What’s on your pastor’s mind?

5/4/2020

FROM THE BISHOP
R. LAWSON BRYAN


Do you ever wonder what’s on your pastor’s mind these days? I am privileged to hear from and talk with South Georgia clergy every day. I’d love to share some things I have learned over the past six weeks through the conversations I am having. 

  • YOU are on your pastor’s mind! Your pastor thinks of you constantly and prays for you and all the members of your church family - especially those who have lost jobs, those who are battling illness, and those who are grieving.
  • Your pastor wants to resume in-person worship as soon as possible.
  • At the same time, your pastor also wants to act responsibly in terms of addressing the safety of everyone in your congregation: infants, children, youth, and adults of all ages. 
  • Your pastor may have a backlog of funerals and/or weddings to schedule and lead once those become possible.
  • Your pastor has likely learned new skills during this time: how to preach to an empty room or to a camera on a computer; video production; social media; online meetings. He or she has been creative reaching out to colleagues, conference staff, or their District Superintendent to discover the best way to do ministry during this time.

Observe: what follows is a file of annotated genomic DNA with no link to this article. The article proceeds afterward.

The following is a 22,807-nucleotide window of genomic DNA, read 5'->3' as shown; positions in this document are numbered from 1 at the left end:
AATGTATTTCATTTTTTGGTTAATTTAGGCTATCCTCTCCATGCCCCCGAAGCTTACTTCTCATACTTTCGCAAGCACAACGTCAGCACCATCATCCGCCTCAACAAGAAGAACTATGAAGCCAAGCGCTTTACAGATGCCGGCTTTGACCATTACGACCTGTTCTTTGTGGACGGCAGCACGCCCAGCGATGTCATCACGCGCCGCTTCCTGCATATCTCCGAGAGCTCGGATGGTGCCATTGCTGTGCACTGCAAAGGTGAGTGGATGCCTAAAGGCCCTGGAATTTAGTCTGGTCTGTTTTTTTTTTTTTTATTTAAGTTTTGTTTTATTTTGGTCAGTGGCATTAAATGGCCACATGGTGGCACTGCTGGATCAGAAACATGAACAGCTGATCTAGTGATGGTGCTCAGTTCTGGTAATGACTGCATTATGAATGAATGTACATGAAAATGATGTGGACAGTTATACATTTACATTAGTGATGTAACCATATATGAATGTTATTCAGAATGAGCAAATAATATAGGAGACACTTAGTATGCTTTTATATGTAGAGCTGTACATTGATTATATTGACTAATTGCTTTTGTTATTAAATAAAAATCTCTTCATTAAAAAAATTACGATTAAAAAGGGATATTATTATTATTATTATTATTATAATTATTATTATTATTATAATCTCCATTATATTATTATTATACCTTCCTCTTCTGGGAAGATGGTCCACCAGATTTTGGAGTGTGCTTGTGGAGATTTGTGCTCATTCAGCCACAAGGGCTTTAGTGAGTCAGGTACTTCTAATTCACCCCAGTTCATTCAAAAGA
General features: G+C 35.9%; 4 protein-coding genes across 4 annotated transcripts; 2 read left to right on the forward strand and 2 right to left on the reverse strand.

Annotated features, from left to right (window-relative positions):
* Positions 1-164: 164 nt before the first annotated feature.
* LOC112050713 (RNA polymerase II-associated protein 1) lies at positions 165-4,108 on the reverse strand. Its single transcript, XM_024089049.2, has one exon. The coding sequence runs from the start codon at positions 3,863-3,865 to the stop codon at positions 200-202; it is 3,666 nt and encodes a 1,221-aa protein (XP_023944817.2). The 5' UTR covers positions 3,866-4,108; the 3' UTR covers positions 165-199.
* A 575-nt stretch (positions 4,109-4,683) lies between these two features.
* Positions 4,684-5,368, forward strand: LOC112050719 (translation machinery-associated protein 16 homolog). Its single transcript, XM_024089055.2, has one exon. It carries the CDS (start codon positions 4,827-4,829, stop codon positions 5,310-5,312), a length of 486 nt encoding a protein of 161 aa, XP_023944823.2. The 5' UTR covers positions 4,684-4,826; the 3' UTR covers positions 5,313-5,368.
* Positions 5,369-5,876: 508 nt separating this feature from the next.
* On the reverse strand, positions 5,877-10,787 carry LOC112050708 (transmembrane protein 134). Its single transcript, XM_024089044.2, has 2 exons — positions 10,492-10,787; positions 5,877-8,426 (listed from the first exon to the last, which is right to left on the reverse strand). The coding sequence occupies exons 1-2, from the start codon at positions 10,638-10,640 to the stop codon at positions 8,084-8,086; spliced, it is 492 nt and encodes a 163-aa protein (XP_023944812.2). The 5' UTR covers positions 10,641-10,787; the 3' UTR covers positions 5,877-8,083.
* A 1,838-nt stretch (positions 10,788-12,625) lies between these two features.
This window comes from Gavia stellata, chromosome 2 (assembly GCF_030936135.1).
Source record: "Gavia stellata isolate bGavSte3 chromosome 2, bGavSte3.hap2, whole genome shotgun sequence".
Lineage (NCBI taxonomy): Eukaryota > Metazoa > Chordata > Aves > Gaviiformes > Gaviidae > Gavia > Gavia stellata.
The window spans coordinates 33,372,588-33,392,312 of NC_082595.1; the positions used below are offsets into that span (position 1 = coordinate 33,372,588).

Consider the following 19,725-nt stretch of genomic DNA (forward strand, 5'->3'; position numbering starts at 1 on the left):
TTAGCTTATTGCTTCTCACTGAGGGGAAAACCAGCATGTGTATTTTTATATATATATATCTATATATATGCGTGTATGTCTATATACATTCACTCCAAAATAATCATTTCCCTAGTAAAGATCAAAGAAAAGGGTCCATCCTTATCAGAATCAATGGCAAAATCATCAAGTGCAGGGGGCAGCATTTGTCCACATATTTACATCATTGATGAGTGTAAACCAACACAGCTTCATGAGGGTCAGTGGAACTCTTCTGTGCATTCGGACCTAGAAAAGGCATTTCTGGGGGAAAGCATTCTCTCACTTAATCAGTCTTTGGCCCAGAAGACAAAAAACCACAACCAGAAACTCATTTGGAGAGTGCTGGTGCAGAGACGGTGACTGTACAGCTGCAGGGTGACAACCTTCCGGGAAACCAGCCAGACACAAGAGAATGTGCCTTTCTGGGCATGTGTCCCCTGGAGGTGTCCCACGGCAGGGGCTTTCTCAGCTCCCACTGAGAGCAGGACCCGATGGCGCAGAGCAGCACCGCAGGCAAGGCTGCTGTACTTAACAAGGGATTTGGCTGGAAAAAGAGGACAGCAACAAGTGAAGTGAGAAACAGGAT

• Your pastor has researched and discovered a wealth of resources, including ones our conference staff has made available on the conference website. This includes participating in our “Zoom at Noon” calls which are tailored to the size and context of each local church.
  • Your pastor is deeply grateful for the many ways you have continued to support your local church, financially and otherwise.
  • Your pastor is very likely collaborating with local church leaders on a “rolling restart,” which means choosing how to pace the beginning of church activities with the realization that we cannot resume everything at one time. Your pastor is asking questions like: When and how can we safely resume in the weeks ahead?  What needs to wait for a month or longer?
  • Your pastor is working with local church leaders to define the specific concerns that need to be addressed for your congregation:
    • social distancing
    • sanitizing surfaces and rooms
    • changes such as: how offering is received, how greeters will function, how children, youth, and choir ministries will operate, and so much more.
  • Your pastor wants you to know that he or she appreciates your prayers and other expressions of support.
The clergy in the South Georgia Conference have been remarkable in the ways they have gone above and beyond to be Alive Together in Christ during this season of crisis and uncertainty. While your pastor is ministering, serving, loving, and shepherding you – even from afar – he or she is also shouldering the burden of wanting to make the right decisions for your congregation. That’s not an easy load to carry. 

Will you join me in saying “thank you” to your pastor today? Will you join me in praying for your pastor? My prayer is for our pastors to feel our support, love, and encouragement today and every day as they seek to make decisions for the churches in South Georgia.

Alive Together in Witness,
R. Lawson Bryan